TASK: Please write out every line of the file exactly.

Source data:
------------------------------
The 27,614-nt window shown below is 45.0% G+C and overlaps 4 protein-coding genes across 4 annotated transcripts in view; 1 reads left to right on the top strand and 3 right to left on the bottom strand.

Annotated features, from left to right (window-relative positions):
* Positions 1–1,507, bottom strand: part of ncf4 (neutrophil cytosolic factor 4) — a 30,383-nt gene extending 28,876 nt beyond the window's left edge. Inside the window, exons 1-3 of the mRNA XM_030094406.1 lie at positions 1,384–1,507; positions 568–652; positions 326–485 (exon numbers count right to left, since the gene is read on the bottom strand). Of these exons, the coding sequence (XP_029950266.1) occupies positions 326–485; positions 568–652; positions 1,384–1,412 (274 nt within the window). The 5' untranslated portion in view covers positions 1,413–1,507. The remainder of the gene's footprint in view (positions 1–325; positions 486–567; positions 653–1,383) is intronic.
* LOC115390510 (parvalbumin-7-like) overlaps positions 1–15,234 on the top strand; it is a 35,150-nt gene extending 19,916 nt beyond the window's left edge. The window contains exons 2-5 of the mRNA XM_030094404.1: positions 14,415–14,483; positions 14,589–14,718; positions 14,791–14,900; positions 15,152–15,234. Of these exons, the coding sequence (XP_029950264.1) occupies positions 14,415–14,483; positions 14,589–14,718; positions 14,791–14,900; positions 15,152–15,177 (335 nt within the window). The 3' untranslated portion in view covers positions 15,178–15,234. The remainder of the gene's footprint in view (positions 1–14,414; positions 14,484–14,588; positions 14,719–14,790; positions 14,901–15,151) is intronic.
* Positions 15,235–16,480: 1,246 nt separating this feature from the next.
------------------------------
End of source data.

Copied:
The 27,614-nt window shown below is 45.0% G+C and overlaps 4 protein-coding genes across 4 annotated transcripts in view; 1 reads left to right on the top strand and 3 right to left on the bottom strand.

Annotated features, from left to right (window-relative positions):
* Positions 1–1,507, bottom strand: part of ncf4 (neutrophil cytosolic factor 4) — a 30,383-nt gene extending 28,876 nt beyond the window's left edge. Inside the window, exons 1-3 of the mRNA XM_030094406.1 lie at positions 1,384–1,507; positions 568–652; positions 326–485 (exon numbers count right to left, since the gene is read on the bottom strand). Of these exons, the coding sequence (XP_029950266.1) occupies positions 326–485; positions 568–652; positions 1,384–1,412 (274 nt within the window). The 5' untranslated portion in view covers positions 1,413–1,507. The remainder of the gene's footprint in view (positions 1–325; positions 486–567; positions 653–1,383) is intronic.
* LOC115390510 (parvalbumin-7-like) overlaps positions 1–15,234 on the top strand; it is a 35,150-nt gene extending 19,916 nt beyond the window's left edge. The window contains exons 2-5 of the mRNA XM_030094404.1: positions 14,415–14,483; positions 14,589–14,718; positions 14,791–14,900; positions 15,152–15,234. Of these exons, the coding sequence (XP_029950264.1) occupies positions 14,415–14,483; positions 14,589–14,718; positions 14,791–14,900; positions 15,152–15,177 (335 nt within the window). The 3' untranslated portion in view covers positions 15,178–15,234. The remainder of the gene's footprint in view (positions 1–14,414; positions 14,484–14,588; positions 14,719–14,790; positions 14,901–15,151) is intronic.
* Positions 15,235–16,480: 1,246 nt separating this feature from the next.